Arthritis is a common problem for both cats and dogs. We have gathered some information to help you identify the symptoms and take action to keep your pet enjoying their normal daily activities.

What Is Arthritis?

Photo Credit: Hill’s Atlas of Veterinary Clinical Anatomy

Arthritis is an inflammatory disease that affects joints. It is characterized by the breaking down of smooth cartilage that covers and protects the bones that form a joint. Any stress on the joint will increase the rate of degeneration. Once the cartilage is gone the bones grind against each other with regular movement, making even the slightest movement quite painful.


  • Walking stiffly
  • Limping, lameness, or favoring certain limbs
  • Showing stiffness or discomfort when getting up from a lying-down position
  • Stiff, swollen or sore joints
  • Painful when touched in certain areas
  • Uncomfortable or painful in certain positions
  • Loss of flexibility in their joints
  • Hesitation to jump, run or climb stairs


Arthritis is a common ailment and should be discussed during your pet’s annual physical exam as they get older. Radiographs, as well as other diagnostic tests, can help determine the cause and location of the inflammation. The patient’s medical history, such as previous injuries or possible congenital conditions, can help your veterinarian determine the type of arthritis and best course of treatment.


  • Joint infection
  • Dislocation or Trauma
  • Congenital conditions such as hip dysplasia
  • Immune-Mediated Polyarthritis (IMPA)
  • Obesity
  • Ligament, tendon or muscle injury
  • Fracture of a bone that involves a joint
  • Aging and natural erosion of cartilage       


Keeping your pet at a healthy weight may help prevent arthritis or slow its progression once the condition has developed. However, arthritic conditions cannot always be predicted or prevented, especially those that are congenital. Genetic tests are available to determine if your pet has the specific genetic markers and is at risk for developing these conditions.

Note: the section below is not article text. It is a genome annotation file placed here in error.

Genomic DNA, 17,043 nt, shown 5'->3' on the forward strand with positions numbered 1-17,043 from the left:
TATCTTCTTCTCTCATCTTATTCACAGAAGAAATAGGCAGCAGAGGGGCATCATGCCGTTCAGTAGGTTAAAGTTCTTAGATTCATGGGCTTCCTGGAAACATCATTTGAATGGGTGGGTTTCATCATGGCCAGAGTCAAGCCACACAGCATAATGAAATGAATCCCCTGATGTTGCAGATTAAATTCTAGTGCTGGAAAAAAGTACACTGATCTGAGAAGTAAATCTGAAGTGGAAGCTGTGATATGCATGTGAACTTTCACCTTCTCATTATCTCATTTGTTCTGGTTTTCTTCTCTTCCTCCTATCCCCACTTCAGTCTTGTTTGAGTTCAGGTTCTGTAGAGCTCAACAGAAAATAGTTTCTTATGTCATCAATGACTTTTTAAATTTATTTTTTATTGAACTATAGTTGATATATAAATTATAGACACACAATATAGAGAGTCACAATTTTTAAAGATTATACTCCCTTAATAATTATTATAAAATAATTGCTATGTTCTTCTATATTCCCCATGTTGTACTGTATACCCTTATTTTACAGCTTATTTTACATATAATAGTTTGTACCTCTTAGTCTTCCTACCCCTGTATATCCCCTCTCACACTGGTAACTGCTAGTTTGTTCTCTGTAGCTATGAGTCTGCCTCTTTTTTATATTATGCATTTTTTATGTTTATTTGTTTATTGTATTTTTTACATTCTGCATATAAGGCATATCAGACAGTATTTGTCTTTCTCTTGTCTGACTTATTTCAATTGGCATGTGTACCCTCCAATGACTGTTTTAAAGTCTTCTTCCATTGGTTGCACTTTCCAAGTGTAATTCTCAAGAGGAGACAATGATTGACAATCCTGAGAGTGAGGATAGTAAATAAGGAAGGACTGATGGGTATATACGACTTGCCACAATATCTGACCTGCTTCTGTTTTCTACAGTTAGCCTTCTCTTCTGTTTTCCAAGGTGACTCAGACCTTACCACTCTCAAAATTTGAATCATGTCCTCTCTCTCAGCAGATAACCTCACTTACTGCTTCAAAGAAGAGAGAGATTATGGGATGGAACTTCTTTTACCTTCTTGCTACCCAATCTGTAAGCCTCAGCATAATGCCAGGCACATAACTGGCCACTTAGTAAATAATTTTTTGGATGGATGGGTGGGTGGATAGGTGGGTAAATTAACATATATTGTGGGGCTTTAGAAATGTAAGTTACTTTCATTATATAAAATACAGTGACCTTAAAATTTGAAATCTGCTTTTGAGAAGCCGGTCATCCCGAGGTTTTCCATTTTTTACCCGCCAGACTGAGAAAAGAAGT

Once arthritis has developed, there is no cure. The goal then is to prevent progression of the disease and minimize your pet’s pain. Some treatment options may include:

  • Prescription medication such as analgesics or anti-inflammatories
  • Nutritional supplements such as Glucosamine, Chondroitin or Omega-3 Fatty Acids
  • Physical Therapy or regular, low-impact exercise such as walking or swimming
  • Weight loss, if necessary
  • Surgery
  • Holistics Treatments such as Acupuncture, Herbal medications, & other alternative therapies

Note: Advil (Ibuprofen), Tylenol (Acetaminophen), & Aleve (Naproxen) are toxic and NEVER should be given to pets. Do not give your pet any other human over-the-counter medications without first checking with your veterinarian.

Feline Note: Cats are more sensitive to drugs and should only be given medication and supplements intended for use in cats.

At home suggestions to make your pet more comfortable:

  • Provide proper bedding such as an orthopedic foam bed
  • Have short, gentle play sessions
  • Provide gentle massages and physical therapy
  • Elevate food and water to shoulder level
  • Groom the areas that may be hard to reach
  • Provide ramps in place of stairs or a place they usually jump up to
  • Daily low-impact exercise such as walking or swimming
  • For cats, provide a little box with shorter walls

If you notice any of these symptoms or changes in daily routine, your pet’s yearly physical exam is a perfect opportunity to discuss these issues with your veterinarian.  Give us a call at 444-5797 to schedule an appointment.

Senior Cat Care

Senior Cat Care

Our feline friends live an average of 12-18 years, while some live into their 20s. Senior and geriatric cats need some special considerations regarding their daily care. Here are some tips to help keep your elderly companion happy, healthy, and comfortable well into their golden years.